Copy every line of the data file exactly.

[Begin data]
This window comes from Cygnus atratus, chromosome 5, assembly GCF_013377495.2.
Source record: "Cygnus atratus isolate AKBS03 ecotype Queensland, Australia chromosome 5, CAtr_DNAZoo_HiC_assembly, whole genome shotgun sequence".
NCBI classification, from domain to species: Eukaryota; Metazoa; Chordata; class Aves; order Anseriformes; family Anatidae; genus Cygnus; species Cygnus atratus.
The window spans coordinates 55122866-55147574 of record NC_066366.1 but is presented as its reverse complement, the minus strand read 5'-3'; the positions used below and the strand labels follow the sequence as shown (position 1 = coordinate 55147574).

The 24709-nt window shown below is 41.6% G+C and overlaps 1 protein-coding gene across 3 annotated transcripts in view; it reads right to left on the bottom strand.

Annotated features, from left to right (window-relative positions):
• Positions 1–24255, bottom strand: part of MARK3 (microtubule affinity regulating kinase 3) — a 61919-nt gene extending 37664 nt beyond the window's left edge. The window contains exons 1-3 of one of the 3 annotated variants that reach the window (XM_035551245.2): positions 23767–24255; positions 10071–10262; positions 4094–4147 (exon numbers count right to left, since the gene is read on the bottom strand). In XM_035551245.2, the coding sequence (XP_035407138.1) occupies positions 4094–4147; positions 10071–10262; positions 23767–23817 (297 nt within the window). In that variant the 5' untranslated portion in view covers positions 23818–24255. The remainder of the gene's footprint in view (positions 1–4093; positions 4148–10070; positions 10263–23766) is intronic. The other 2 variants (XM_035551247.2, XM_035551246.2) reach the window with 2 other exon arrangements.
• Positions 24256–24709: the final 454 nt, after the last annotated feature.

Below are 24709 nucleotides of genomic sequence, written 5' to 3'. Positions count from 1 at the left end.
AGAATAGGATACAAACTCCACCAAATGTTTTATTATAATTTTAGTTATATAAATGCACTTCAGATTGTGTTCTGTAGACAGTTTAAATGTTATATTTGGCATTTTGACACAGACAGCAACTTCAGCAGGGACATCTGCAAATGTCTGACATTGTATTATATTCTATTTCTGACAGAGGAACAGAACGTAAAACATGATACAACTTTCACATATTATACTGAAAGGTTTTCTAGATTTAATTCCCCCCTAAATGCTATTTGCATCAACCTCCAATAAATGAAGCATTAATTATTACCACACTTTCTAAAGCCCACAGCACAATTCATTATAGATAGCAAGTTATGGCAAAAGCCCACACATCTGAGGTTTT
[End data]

This window comes from Cygnus atratus, chromosome 5, assembly GCF_013377495.2.
Source record: "Cygnus atratus isolate AKBS03 ecotype Queensland, Australia chromosome 5, CAtr_DNAZoo_HiC_assembly, whole genome shotgun sequence".
NCBI classification, from domain to species: Eukaryota; Metazoa; Chordata; class Aves; order Anseriformes; family Anatidae; genus Cygnus; species Cygnus atratus.
The window spans coordinates 55122866-55147574 of record NC_066366.1 but is presented as its reverse complement, the minus strand read 5'-3'; the positions used below and the strand labels follow the sequence as shown (position 1 = coordinate 55147574).

The 24709-nt window shown below is 41.6% G+C and overlaps 1 protein-coding gene across 3 annotated transcripts in view; it reads right to left on the bottom strand.

Annotated features, from left to right (window-relative positions):
• Positions 1–24255, bottom strand: part of MARK3 (microtubule affinity regulating kinase 3) — a 61919-nt gene extending 37664 nt beyond the window's left edge. The window contains exons 1-3 of one of the 3 annotated variants that reach the window (XM_035551245.2): positions 23767–24255; positions 10071–10262; positions 4094–4147 (exon numbers count right to left, since the gene is read on the bottom strand). In XM_035551245.2, the coding sequence (XP_035407138.1) occupies positions 4094–4147; positions 10071–10262; positions 23767–23817 (297 nt within the window). In that variant the 5' untranslated portion in view covers positions 23818–24255. The remainder of the gene's footprint in view (positions 1–4093; positions 4148–10070; positions 10263–23766) is intronic. The other 2 variants (XM_035551247.2, XM_035551246.2) reach the window with 2 other exon arrangements.
• Positions 24256–24709: the final 454 nt, after the last annotated feature.

Below are 24709 nucleotides of genomic sequence, written 5' to 3'. Positions count from 1 at the left end.
AGAATAGGATACAAACTCCACCAAATGTTTTATTATAATTTTAGTTATATAAATGCACTTCAGATTGTGTTCTGTAGACAGTTTAAATGTTATATTTGGCATTTTGACACAGACAGCAACTTCAGCAGGGACATCTGCAAATGTCTGACATTGTATTATATTCTATTTCTGACAGAGGAACAGAACGTAAAACATGATACAACTTTCACATATTATACTGAAAGGTTTTCTAGATTTAATTCCCCCCTAAATGCTATTTGCATCAACCTCCAATAAATGAAGCATTAATTATTACCACACTTTCTAAAGCCCACAGCACAATTCATTATAGATAGCAAGTTATGGCAAAAGCCCACACATCTGAGGTTTT